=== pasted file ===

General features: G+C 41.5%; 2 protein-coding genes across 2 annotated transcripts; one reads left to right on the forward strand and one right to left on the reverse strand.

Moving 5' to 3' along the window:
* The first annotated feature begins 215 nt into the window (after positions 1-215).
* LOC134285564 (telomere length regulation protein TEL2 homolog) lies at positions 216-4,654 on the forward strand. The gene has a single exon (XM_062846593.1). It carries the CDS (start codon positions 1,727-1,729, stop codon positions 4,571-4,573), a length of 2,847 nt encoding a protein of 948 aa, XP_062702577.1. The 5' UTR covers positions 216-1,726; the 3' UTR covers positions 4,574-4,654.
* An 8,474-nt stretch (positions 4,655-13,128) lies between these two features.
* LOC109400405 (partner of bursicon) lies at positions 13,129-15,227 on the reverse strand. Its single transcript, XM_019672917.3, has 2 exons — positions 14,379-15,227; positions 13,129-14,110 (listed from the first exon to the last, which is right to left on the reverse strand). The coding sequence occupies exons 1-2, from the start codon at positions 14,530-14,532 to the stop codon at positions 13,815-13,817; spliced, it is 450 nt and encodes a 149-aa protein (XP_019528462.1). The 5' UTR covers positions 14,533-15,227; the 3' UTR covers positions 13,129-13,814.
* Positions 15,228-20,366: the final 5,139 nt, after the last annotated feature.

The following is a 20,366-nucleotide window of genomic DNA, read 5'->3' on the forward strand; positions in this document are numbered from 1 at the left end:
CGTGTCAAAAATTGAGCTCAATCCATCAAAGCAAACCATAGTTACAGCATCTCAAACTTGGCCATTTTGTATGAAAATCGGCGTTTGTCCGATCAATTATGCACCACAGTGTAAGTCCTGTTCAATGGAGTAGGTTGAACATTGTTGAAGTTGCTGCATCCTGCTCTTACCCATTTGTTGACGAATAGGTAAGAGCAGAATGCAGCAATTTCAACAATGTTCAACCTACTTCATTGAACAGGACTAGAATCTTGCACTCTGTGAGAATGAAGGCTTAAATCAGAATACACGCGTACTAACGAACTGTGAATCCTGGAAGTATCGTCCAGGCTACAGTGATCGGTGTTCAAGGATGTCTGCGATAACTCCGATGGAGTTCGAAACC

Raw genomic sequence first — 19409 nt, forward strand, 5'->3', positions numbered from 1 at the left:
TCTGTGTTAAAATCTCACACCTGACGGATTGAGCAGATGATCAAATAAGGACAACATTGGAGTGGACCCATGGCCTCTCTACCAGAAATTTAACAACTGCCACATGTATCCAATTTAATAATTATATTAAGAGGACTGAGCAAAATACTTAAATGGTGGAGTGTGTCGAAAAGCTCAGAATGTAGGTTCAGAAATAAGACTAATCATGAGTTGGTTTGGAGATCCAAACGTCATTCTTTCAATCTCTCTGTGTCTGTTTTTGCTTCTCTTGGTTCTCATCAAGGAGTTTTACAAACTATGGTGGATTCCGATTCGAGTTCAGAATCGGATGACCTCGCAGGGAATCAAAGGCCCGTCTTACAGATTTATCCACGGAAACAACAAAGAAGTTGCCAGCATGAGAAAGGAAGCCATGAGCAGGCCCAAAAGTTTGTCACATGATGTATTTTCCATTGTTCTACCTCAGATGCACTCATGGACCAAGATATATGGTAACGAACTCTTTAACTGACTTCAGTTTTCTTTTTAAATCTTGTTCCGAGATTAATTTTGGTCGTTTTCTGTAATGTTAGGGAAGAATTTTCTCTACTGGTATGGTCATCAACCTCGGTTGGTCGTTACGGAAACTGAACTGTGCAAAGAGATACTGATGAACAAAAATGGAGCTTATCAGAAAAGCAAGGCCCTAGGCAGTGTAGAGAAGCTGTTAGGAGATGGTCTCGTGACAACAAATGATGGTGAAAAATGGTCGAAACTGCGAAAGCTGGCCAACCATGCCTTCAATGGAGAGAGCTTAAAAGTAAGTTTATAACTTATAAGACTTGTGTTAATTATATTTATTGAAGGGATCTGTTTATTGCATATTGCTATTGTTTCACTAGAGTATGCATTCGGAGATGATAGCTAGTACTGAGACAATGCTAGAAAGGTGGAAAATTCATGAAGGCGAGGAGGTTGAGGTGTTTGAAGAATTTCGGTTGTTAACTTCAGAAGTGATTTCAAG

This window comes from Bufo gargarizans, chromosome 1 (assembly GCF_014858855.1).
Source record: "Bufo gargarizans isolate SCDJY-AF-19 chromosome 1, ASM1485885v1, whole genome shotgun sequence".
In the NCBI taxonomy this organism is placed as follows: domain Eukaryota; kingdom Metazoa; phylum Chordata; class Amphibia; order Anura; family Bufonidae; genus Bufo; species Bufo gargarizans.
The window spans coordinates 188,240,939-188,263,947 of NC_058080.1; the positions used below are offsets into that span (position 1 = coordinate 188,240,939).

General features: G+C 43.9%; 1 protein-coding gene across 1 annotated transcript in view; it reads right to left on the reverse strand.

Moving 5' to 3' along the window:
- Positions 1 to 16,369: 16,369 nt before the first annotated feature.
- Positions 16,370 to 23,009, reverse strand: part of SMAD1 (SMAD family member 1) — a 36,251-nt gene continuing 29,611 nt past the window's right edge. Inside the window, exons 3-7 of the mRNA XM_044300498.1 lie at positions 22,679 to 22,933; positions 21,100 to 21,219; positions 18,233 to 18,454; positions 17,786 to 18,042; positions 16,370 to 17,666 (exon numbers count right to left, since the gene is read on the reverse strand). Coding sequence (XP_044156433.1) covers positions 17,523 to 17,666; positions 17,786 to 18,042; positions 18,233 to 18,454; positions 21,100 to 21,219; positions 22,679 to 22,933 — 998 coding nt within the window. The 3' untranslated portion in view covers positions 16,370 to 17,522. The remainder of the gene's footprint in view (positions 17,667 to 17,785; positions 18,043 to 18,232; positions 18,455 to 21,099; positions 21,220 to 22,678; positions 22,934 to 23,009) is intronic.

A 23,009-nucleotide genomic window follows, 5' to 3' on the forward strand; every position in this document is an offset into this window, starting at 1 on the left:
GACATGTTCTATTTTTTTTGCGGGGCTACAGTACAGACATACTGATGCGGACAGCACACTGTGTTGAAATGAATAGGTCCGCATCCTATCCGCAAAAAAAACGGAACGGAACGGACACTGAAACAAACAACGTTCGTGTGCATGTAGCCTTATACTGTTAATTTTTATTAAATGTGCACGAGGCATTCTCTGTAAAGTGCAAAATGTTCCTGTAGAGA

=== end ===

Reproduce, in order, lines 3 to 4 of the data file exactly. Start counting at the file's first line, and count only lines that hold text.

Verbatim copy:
* The first annotated feature begins 215 nt into the window (after positions 1-215).
* LOC134285564 (telomere length regulation protein TEL2 homolog) lies at positions 216-4,654 on the forward strand. The gene has a single exon (XM_062846593.1). It carries the CDS (start codon positions 1,727-1,729, stop codon positions 4,571-4,573), a length of 2,847 nt encoding a protein of 948 aa, XP_062702577.1. The 5' UTR covers positions 216-1,726; the 3' UTR covers positions 4,574-4,654.